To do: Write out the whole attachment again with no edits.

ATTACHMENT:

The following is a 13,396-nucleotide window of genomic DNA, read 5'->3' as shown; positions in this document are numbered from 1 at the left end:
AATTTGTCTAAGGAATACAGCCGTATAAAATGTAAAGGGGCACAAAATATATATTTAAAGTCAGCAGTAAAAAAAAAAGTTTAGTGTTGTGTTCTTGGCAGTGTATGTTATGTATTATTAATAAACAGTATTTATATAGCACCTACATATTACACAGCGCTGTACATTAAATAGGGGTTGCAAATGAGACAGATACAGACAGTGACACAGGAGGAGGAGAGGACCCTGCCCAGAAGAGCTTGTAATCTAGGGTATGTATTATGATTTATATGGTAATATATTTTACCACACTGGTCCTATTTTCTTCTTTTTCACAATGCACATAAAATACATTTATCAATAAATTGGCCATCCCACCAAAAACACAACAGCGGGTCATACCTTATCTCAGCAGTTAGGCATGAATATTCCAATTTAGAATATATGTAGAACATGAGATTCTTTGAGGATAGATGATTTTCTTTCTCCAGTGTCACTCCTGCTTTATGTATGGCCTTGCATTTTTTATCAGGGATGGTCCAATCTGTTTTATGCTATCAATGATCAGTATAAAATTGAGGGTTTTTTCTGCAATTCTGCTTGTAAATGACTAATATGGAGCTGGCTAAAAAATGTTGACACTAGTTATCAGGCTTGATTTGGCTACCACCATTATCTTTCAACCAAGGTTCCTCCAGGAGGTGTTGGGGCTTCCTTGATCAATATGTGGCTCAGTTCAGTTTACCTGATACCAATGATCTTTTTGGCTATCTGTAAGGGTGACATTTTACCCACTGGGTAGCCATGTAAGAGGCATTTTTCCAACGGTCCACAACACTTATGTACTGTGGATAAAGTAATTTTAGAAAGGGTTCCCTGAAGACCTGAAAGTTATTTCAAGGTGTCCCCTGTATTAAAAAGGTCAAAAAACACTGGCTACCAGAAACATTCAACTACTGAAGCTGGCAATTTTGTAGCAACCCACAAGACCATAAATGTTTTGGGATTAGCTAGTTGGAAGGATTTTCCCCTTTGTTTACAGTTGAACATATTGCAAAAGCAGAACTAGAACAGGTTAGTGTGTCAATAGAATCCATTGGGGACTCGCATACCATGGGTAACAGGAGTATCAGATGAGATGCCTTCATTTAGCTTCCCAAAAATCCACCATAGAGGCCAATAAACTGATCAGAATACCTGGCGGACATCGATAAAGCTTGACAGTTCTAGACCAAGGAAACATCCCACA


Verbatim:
The following is a 13,396-nucleotide window of genomic DNA, read 5'->3' as shown; positions in this document are numbered from 1 at the left end:
AATTTGTCTAAGGAATACAGCCGTATAAAATGTAAAGGGGCACAAAATATATATTTAAAGTCAGCAGTAAAAAAAAAAGTTTAGTGTTGTGTTCTTGGCAGTGTATGTTATGTATTATTAATAAACAGTATTTATATAGCACCTACATATTACACAGCGCTGTACATTAAATAGGGGTTGCAAATGAGACAGATACAGACAGTGACACAGGAGGAGGAGAGGACCCTGCCCAGAAGAGCTTGTAATCTAGGGTATGTATTATGATTTATATGGTAATATATTTTACCACACTGGTCCTATTTTCTTCTTTTTCACAATGCACATAAAATACATTTATCAATAAATTGGCCATCCCACCAAAAACACAACAGCGGGTCATACCTTATCTCAGCAGTTAGGCATGAATATTCCAATTTAGAATATATGTAGAACATGAGATTCTTTGAGGATAGATGATTTTCTTTCTCCAGTGTCACTCCTGCTTTATGTATGGCCTTGCATTTTTTATCAGGGATGGTCCAATCTGTTTTATGCTATCAATGATCAGTATAAAATTGAGGGTTTTTTCTGCAATTCTGCTTGTAAATGACTAATATGGAGCTGGCTAAAAAATGTTGACACTAGTTATCAGGCTTGATTTGGCTACCACCATTATCTTTCAACCAAGGTTCCTCCAGGAGGTGTTGGGGCTTCCTTGATCAATATGTGGCTCAGTTCAGTTTACCTGATACCAATGATCTTTTTGGCTATCTGTAAGGGTGACATTTTACCCACTGGGTAGCCATGTAAGAGGCATTTTTCCAACGGTCCACAACACTTATGTACTGTGGATAAAGTAATTTTAGAAAGGGTTCCCTGAAGACCTGAAAGTTATTTCAAGGTGTCCCCTGTATTAAAAAGGTCAAAAAACACTGGCTACCAGAAACATTCAACTACTGAAGCTGGCAATTTTGTAGCAACCCACAAGACCATAAATGTTTTGGGATTAGCTAGTTGGAAGGATTTTCCCCTTTGTTTACAGTTGAACATATTGCAAAAGCAGAACTAGAACAGGTTAGTGTGTCAATAGAATCCATTGGGGACTCGCATACCATGGGTAACAGGAGTATCAGATGAGATGCCTTCATTTAGCTTCCCAAAAATCCACCATAGAGGCCAATAAACTGATCAGAATACCTGGCGGACATCGATAAAGCTTGACAGTTCTAGACCAAGGAAACATCCCACA